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BMC Surgery

, 18:85 | Cite as

Wide excision and reconstruction surgery for recurrent sweat gland umbilical adenocarcinoma followed by chemotherapy can prevent the risk of recurrences

  • Adeodatus Yuda Handaya
  • Nova Yuli Prasetyo Budi
  • Guntur Marganing Adi Nugroho
  • Aditya Rifqi Fauzi
Open Access
Case report
Part of the following topical collections:
  1. Case reports

Abstract

Background

Adenocarcinoma derived from umbilicus is very rare. Most adenocarcinomas in umbilicus are secondary events. Carcinoma derived from sweat glands is sporadic, highly radioresistant and has a clinical appearance that is difficult to predict.

Case presentation

A 37-year-old woman presented with recurrent umbilicus adenocarcinoma after a history of umbilicus tumor surgery 14 months earlier and Capecitabine chemotherapy six times. Malignant cells were found in Fine Needle Aspiration Biopsy (FNAB) examination. A colonoscopy examination found pathological colitis without any colonic mass. The patient underwent wide excision and reconstruction surgery using a composite attachment visceral mesh with a size of 30 × 30 cm. Histopathologic examination of the surgery diagnosed adenocarcinoma of the sudoriferous gland with adjacent tissue free of tumor cells. Six months post operation, Positron Emission Tomography (PET) scan was performed and found neither residue nor recurrence.

Conclusions

Wide excision and reconstruction surgery for recurrent sweat gland umbilical adenocarcinoma followed by chemotherapy can be an alternative to prevent recurrences.

Keywords

Umbilical tumor Sudoriferous adenocarcinoma Cancer recurrence Radical excision Reconstruction 

Abbreviations

CT

Computed tomography

FNAB

Fine needle aspiration biopsy

MRI

Magnetic resonance imaging

PET

Positron emission tomography

USG

Ultrasonography

Background

Primary umbilical tumors are a sporadic case, with only a few cases being reported in today’s era of modern medicine. Although rarely found, umbilical tumors events ranging from one-sixth to one-fourth of all malignancy events in this location. Metastasis of the umbilicus tumor is more common. Umbilical adenocarcinoma primary tumors can grow from different tissues, from pre-existing endometriomas, coelomic mesothelium or the embryological remains of the umbilicus, both from the vitello-intestinal (omphalo-mesenteric) and urachus tracts [1, 2].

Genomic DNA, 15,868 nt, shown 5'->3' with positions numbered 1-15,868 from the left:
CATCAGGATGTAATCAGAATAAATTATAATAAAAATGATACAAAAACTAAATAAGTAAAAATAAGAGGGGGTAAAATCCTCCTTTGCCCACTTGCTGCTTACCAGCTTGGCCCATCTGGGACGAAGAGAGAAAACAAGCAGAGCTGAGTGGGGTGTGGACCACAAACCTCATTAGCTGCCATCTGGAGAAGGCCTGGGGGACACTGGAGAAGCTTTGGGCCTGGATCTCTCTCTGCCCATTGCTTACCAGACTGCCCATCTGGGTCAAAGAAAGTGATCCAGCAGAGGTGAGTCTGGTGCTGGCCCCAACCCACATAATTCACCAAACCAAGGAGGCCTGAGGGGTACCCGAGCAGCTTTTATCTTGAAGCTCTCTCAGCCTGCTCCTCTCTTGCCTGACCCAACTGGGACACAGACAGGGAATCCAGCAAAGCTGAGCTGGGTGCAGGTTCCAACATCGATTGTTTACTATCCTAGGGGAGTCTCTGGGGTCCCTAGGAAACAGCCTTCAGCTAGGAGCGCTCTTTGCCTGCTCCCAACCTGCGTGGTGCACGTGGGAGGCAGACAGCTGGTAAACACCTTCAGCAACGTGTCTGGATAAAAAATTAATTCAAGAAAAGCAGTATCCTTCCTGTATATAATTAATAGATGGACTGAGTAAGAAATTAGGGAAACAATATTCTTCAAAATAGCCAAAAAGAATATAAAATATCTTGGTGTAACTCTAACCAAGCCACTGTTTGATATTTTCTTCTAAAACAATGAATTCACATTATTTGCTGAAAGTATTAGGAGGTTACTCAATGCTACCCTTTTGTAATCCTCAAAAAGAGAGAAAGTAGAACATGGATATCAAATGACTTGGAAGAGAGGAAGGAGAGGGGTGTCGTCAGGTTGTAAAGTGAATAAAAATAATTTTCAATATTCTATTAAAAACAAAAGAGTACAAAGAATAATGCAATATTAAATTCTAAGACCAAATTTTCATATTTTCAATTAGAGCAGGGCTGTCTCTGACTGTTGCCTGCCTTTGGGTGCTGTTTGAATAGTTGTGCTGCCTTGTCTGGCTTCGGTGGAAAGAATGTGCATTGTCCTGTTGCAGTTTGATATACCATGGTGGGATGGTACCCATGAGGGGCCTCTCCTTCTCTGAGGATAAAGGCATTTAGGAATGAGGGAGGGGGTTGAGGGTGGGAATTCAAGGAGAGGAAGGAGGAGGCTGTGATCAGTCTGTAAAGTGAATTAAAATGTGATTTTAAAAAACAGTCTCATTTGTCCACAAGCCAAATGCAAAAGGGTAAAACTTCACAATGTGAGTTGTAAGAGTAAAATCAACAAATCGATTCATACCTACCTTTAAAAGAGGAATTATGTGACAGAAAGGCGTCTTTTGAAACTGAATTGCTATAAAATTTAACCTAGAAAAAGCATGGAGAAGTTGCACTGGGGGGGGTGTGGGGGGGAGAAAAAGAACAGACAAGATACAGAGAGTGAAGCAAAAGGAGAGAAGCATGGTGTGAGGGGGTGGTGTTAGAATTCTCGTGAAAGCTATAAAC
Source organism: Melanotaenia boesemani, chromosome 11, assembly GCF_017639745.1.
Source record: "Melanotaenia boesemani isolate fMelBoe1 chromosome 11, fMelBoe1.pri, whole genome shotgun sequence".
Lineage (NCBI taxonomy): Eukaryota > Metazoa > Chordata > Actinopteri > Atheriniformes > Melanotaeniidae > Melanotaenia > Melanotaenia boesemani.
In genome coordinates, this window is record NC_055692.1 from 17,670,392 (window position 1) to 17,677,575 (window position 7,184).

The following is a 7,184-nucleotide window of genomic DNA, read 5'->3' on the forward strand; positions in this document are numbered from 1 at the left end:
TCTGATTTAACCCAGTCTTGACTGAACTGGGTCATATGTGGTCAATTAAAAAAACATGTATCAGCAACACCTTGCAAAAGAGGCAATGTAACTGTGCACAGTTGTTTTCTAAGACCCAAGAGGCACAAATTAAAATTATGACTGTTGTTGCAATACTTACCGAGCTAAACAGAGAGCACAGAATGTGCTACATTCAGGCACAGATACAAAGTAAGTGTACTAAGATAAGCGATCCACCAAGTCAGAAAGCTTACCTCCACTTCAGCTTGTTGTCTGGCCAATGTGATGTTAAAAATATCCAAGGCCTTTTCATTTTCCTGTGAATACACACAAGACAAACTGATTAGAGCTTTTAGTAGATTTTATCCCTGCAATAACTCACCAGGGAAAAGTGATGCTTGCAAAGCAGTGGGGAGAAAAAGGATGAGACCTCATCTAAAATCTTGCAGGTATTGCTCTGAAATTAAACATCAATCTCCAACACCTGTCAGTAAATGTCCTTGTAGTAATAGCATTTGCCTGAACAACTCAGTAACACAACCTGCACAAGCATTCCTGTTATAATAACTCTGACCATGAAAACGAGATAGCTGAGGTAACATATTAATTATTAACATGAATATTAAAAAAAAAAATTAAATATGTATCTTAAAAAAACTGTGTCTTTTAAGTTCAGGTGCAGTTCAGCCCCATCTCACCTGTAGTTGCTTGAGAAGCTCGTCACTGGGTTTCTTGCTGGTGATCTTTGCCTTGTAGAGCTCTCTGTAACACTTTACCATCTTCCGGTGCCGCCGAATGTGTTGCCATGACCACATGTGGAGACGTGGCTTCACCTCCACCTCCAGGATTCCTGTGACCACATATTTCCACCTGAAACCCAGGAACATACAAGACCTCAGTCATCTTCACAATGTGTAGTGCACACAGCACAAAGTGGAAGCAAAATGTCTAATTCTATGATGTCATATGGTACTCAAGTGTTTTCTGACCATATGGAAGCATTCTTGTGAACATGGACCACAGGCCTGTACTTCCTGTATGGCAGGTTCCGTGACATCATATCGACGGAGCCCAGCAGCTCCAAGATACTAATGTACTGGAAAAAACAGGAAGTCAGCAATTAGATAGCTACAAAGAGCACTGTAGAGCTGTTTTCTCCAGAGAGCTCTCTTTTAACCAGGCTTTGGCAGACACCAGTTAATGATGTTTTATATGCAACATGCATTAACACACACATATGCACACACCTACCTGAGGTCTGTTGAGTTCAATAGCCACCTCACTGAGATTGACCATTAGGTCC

Sweat gland carcinoma has local destruction capability and local tissue infiltration, and also distant metastasis which primarily occurs in adult patients with peak incidence in the fifth and sixth decades of life. The predilection of this tumor is in the genital skin and perineum (34.5%), trunk (26.4%), head and neck (18.3%) and lower extremities (13.9%) [3]. Adenocarcinoma of sweat glands appears as moderate to poor adenocarcinoma with regional variations, ranging from true ductile form to infiltrative anaplastic form. Histologic view of malignancy is similar to most epithelial tumors. The distinction between metastatic adenocarcinoma and primary adenocarcinoma of the sweat glands can be challenging [4].

Case presentation

A 37-year-old woman presented with a painless nodule in her umbilicus which histopathology examination suggested to be a malignant umbilical tumor. Fourteen months before admission, the patient had a history of umbilical tumor surgery, with histopathology examination suggesting moderately-differentiated adenocarcinoma. The patient also had additional oral chemotherapy six times, using Capecitabine 2 × 1500 mg. The patient complained about a recurrent mass in her umbilicus at the surgical scar site.

On examination, cytology examination using Fine Needle Aspiration Biopsy (FNAB) results identified some malignant cells (+). As seen in Figs. 1 and 2, the adenocarcinoma of the sudoriferous gland is arranged into tubular and papillary patterns consisting of polymorphic cells, scanty cytoplasm, irregular nuclei, and coarse chromatin. Colonoscopy examination was performed to ascertain whether the tumor was primary or secondary colonic metastasis. Results were in the normal range, without intraluminal mass or stricture, and subsequent colon mucosa biopsy showed chronic colitis. CT (Computed tomography) scan was also performed, and the results showed no metastasis.